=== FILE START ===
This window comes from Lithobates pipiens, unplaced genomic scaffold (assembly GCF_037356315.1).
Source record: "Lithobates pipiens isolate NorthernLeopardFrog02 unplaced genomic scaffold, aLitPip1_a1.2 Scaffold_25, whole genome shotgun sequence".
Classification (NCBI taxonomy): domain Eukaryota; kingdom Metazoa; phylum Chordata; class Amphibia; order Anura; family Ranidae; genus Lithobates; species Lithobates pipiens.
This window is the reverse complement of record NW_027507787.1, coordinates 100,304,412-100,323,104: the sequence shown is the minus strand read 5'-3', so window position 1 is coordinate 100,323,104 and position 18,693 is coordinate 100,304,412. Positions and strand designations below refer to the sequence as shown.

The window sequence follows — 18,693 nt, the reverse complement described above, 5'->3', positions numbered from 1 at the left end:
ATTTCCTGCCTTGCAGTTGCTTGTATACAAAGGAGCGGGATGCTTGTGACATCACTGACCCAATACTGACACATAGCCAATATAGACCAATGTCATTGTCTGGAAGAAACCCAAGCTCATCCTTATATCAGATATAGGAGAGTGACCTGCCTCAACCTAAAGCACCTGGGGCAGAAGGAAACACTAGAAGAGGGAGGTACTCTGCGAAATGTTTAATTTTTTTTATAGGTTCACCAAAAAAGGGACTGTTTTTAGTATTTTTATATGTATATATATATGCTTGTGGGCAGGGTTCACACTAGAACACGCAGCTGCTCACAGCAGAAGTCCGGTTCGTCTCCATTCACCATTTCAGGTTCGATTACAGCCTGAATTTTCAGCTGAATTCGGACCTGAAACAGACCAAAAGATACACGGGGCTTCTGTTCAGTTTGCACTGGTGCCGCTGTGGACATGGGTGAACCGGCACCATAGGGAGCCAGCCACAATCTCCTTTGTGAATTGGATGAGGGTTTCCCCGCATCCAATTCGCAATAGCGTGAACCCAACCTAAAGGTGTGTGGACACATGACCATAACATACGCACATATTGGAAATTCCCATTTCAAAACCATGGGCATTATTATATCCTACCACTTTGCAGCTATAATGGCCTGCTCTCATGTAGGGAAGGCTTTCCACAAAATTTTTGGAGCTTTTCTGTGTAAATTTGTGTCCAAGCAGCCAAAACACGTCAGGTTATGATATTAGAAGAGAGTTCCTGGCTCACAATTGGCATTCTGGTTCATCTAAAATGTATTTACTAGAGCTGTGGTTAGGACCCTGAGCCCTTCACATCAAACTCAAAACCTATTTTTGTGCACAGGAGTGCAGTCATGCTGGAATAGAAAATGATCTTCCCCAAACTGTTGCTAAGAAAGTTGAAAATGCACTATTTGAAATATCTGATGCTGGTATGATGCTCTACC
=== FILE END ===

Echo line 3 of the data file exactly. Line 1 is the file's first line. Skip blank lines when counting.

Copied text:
Classification (NCBI taxonomy): domain Eukaryota; kingdom Metazoa; phylum Chordata; class Amphibia; order Anura; family Ranidae; genus Lithobates; species Lithobates pipiens.